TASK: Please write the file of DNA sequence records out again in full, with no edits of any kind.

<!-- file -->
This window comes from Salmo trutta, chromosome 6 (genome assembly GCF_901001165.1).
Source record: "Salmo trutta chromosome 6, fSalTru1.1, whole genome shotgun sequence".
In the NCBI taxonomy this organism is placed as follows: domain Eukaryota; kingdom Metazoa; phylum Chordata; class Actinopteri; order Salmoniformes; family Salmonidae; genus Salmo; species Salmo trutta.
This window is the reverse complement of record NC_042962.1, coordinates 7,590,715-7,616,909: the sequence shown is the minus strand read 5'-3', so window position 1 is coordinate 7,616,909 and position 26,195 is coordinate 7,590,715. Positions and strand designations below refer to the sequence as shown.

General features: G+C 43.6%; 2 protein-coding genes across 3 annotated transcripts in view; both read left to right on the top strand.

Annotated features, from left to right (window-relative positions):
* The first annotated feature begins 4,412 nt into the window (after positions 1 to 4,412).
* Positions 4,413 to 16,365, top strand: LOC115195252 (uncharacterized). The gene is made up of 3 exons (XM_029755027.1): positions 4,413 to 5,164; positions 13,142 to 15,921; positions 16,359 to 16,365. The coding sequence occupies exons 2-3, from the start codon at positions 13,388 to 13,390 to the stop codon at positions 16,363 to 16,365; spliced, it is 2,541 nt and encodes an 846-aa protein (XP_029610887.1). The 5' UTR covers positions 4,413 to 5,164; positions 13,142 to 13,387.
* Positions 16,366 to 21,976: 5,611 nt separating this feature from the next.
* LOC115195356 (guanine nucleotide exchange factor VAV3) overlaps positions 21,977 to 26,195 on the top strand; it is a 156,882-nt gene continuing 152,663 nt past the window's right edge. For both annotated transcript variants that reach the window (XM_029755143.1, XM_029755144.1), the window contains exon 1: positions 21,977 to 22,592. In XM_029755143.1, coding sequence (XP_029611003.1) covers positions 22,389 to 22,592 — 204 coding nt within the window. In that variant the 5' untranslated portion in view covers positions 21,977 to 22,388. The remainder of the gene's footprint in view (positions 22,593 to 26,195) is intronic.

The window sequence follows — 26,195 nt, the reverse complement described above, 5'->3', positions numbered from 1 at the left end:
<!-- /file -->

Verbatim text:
This window comes from Salmo trutta, chromosome 6 (genome assembly GCF_901001165.1).
Source record: "Salmo trutta chromosome 6, fSalTru1.1, whole genome shotgun sequence".
In the NCBI taxonomy this organism is placed as follows: domain Eukaryota; kingdom Metazoa; phylum Chordata; class Actinopteri; order Salmoniformes; family Salmonidae; genus Salmo; species Salmo trutta.
This window is the reverse complement of record NC_042962.1, coordinates 7,590,715-7,616,909: the sequence shown is the minus strand read 5'-3', so window position 1 is coordinate 7,616,909 and position 26,195 is coordinate 7,590,715. Positions and strand designations below refer to the sequence as shown.

General features: G+C 43.6%; 2 protein-coding genes across 3 annotated transcripts in view; both read left to right on the top strand.

Annotated features, from left to right (window-relative positions):
* The first annotated feature begins 4,412 nt into the window (after positions 1 to 4,412).
* Positions 4,413 to 16,365, top strand: LOC115195252 (uncharacterized). The gene is made up of 3 exons (XM_029755027.1): positions 4,413 to 5,164; positions 13,142 to 15,921; positions 16,359 to 16,365. The coding sequence occupies exons 2-3, from the start codon at positions 13,388 to 13,390 to the stop codon at positions 16,363 to 16,365; spliced, it is 2,541 nt and encodes an 846-aa protein (XP_029610887.1). The 5' UTR covers positions 4,413 to 5,164; positions 13,142 to 13,387.
* Positions 16,366 to 21,976: 5,611 nt separating this feature from the next.
* LOC115195356 (guanine nucleotide exchange factor VAV3) overlaps positions 21,977 to 26,195 on the top strand; it is a 156,882-nt gene continuing 152,663 nt past the window's right edge. For both annotated transcript variants that reach the window (XM_029755143.1, XM_029755144.1), the window contains exon 1: positions 21,977 to 22,592. In XM_029755143.1, coding sequence (XP_029611003.1) covers positions 22,389 to 22,592 — 204 coding nt within the window. In that variant the 5' untranslated portion in view covers positions 21,977 to 22,388. The remainder of the gene's footprint in view (positions 22,593 to 26,195) is intronic.

The window sequence follows — 26,195 nt, the reverse complement described above, 5'->3', positions numbered from 1 at the left end: